A brouhaha to end brouhahas?
Can Chicoans make any significant political change without fighting over it?
Should the Chico City Council have a policy—or, rather, a different policy—for filling vacancies on the panel? It’s a question worth asking, given the brouhaha that occurred in January, following the resignation of Councilman Larry Wahl. Remember that? When Sor Lo and the Hmong community were pitted against Bob Evans and the conservative white contingent?
The issue came up at last week’s council meeting because Evans, whom the council eventually chose to fill Wahl’s seat, had asked that the panel discuss changing the replacement policy. As he put it, “The process is divisive, it’s very political, and it’s not good for the community.” He said he wanted to form a committee and research how other cities do it and come up with a policy that covers most situations.
Councilman Andy Holcombe pointed out that the city had a policy, that it was in the city charter, and that changing the charter would require an election. (The policy gives the council a month to choose a replacement; failing that, an election must be held.)
As far as Holcombe was concerned, what happened in January wasn’t a brouhaha, it was “a community dialogue.” He added that he was “loath to limit the discretion of future council members.”
Ultimately, the council voted, 4-3, to appoint an ad-hoc committee to research the matter. I couldn’t help wondering, though: If a charter change designed to end the divisiveness does end up on the ballot, won’t it be just as controversial and divisive as any other charged political issue in Chico? Maybe Holcombe is right: It’s all just “community dialogue” and democracy in action. Maybe we should learn to enjoy it.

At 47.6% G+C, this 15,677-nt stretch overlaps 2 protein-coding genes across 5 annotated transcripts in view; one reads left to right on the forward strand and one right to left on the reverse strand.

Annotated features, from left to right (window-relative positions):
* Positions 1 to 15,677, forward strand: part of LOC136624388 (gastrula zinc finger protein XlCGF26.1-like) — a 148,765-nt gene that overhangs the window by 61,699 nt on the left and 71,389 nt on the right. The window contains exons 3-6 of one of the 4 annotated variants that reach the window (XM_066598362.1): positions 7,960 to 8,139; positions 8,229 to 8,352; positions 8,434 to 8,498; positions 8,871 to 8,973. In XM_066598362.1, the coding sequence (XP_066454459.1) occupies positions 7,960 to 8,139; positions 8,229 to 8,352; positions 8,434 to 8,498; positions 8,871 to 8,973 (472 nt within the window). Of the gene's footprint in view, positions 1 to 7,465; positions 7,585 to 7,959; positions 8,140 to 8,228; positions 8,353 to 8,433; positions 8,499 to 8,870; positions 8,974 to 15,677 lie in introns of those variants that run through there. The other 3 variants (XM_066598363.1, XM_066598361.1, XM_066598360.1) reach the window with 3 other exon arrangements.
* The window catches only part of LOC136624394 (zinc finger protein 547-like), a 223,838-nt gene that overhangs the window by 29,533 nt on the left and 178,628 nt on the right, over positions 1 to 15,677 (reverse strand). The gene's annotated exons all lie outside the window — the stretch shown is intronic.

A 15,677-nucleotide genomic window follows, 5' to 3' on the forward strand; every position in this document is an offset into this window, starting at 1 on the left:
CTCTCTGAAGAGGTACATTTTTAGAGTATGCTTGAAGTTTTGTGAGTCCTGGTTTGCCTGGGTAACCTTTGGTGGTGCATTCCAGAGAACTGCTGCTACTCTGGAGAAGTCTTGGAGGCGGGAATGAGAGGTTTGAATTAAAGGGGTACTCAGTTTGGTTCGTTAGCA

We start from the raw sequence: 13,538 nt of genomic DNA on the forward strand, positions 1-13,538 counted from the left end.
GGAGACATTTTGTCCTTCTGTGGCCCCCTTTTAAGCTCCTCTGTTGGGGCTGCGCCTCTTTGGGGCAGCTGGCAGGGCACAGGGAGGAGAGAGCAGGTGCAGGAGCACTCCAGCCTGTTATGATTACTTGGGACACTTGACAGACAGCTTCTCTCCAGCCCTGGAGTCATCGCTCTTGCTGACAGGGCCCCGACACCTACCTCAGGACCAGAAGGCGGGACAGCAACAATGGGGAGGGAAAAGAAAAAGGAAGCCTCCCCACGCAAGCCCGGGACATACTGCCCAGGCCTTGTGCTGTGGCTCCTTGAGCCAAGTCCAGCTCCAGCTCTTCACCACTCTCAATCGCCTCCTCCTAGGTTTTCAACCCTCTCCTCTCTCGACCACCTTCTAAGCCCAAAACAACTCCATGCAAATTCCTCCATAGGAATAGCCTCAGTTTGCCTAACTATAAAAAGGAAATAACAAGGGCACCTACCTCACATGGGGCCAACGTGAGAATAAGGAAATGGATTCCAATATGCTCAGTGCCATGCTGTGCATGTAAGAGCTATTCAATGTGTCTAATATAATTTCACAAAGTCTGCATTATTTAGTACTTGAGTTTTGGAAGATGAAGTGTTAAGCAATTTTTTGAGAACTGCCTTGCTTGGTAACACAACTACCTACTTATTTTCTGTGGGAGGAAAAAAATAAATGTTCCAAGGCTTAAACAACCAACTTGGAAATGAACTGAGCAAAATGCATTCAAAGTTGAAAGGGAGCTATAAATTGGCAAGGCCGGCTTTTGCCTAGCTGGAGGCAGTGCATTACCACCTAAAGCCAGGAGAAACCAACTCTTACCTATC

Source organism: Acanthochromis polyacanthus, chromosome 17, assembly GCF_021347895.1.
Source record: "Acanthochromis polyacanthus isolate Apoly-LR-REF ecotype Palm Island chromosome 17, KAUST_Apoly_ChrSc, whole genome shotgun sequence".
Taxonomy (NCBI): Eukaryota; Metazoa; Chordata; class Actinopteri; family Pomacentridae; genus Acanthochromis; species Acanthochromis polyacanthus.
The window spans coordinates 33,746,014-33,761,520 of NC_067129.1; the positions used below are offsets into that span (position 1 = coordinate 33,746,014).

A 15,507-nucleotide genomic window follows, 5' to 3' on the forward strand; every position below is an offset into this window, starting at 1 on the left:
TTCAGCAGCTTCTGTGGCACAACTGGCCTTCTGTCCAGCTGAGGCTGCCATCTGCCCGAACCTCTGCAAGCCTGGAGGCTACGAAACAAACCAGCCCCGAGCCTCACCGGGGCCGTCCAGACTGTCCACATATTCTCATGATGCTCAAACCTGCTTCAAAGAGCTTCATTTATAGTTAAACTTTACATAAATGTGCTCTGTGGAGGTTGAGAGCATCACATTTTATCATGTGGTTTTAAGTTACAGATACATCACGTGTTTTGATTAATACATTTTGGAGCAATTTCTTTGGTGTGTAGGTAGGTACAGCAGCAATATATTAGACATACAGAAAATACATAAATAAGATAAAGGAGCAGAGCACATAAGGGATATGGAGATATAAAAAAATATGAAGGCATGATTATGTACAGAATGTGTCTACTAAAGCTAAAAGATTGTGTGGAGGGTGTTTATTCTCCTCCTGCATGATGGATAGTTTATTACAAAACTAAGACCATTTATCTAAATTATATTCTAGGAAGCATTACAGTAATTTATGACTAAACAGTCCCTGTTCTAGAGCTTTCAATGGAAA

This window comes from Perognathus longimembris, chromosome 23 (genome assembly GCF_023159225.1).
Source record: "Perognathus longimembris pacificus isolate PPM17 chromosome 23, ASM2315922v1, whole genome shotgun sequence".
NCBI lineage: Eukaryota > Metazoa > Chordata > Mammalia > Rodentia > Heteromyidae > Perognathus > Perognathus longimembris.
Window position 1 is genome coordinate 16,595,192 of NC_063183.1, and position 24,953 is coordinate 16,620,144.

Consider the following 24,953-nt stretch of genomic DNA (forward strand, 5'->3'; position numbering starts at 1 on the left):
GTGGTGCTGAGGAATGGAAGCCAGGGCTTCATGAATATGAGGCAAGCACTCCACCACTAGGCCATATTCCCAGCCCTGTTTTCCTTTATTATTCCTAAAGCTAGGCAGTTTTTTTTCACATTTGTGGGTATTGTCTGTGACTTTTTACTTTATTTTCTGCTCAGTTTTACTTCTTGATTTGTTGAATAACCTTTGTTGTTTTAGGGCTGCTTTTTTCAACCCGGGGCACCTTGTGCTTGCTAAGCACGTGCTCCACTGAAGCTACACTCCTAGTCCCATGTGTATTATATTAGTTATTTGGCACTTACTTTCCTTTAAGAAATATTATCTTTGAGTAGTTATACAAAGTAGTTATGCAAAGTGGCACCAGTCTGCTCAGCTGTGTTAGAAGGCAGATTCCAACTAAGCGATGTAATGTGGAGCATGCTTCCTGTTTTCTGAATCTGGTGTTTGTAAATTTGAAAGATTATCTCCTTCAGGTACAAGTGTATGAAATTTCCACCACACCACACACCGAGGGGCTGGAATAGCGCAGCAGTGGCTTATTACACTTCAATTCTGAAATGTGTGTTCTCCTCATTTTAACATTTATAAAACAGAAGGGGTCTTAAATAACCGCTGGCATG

Toot Your Own Horn Dept.: I’m pleased to report that the CN&R did pretty well in the latest Better Newspapers Contest sponsored by the California Newspaper Publishers Association. It’s the most prestigious contest in the state and the only one we regularly enter, so please pardon me for bragging just a little.
We competed in the category of large weeklies (circulation of 25,001 and up) against such papers as the SF Weekly, the San Francisco Bay Guardian, Metro Silicon Valley and the Roseville Press-Tribune, not to mention our sister paper, the Sacramento News & Review.
The CN&R took home a first-place plaque in the category of Environmental or Ag Resources Reporting, for Tom Gascoyne’s Dec. 9, 2009, report, “Ramsey in the crosshairs,” about a group of local businessmen angry about the district attorney’s vigorous prosecution of environmental laws and their effort to unseat him in the next election.
The paper also took home a second-place plaque for its editorial pages, as well as “certificates of achievement” as a finalist in six categories: general excellence; public service (for our 2010 series on backyard chickens); investigative or enterprise reporting (for Leslie Layton’s Aug. 12, 2010, story about charter schools, “The new segregation”); arts and entertainment coverage; and special issue (for Goin’ Chico 2010).
Altogether, the CN&R took home awards in eight categories, about half as many as we entered.